Industries, product types, ages, and lifestyles—they all affect how people approach the shopping experience, including online research and payment preferences. The influences for buying behaviors can be cultural or otherwise invisible if you’re only looking at what customers do on your website and not why they do it.
Use Hotjar Engage to tap into a pool of 175,000+ verified participants for user interviews. Narrow them down by location, age, gender, education, industry, and mobile device to learn what drives their shopping habits and cart abandonments.
Filters for selecting user interview participants in Hotjar Engage
9. Cart abandonments decrease during the last few days of the month
The cart abandonment rate slowly increases between the 7th and 26th of every calendar month, followed by a drop from the 26th. According to SaleCycle, this is due to paydays that start rolling in around that time.
This is why it’s essential to remind customers of the products they left behind—through channels like email marketing—as the end of the month rolls around (more on the success of cart abandonment emails later).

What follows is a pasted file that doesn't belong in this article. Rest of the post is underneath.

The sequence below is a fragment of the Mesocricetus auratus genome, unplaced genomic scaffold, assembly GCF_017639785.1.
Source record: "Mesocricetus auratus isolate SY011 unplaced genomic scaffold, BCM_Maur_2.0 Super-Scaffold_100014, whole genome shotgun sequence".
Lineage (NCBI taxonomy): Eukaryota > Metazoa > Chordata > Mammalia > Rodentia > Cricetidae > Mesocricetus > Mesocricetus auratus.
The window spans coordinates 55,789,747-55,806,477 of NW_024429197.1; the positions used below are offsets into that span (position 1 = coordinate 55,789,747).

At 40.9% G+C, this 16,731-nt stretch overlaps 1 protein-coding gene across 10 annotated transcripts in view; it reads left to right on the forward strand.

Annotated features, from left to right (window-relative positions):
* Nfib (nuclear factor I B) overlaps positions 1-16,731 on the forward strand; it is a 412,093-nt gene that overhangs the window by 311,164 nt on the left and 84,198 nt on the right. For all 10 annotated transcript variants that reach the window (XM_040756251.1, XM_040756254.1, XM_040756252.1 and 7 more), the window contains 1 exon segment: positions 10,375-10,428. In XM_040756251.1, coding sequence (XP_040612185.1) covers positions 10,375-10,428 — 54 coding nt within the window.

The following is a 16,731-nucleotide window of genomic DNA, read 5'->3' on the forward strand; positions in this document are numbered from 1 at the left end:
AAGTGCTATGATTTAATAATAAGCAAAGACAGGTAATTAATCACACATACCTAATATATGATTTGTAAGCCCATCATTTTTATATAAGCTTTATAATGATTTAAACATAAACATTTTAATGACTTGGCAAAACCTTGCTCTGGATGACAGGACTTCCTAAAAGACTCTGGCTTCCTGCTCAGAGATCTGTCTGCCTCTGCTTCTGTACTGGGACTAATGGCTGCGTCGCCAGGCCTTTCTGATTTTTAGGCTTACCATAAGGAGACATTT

Cart abandonments are quite steady on a month-to-month basis over the course of a year. However, SaleCycle data shows a slight drop toward the end of the year as customers make purchases around holiday time—think Black Friday and Christmas—after researching and comparing prices in their carts.
Causes of cart abandonment
What makes customers abandon their cart after adding products to it? Let’s dive into data from Baymard. These results exclude the ‘just browsing’ replies—in other words, users who are window shopping—to find the real issues behind online cart abandonment.
10. Extra costs lead 48% shoppers to abandon their cart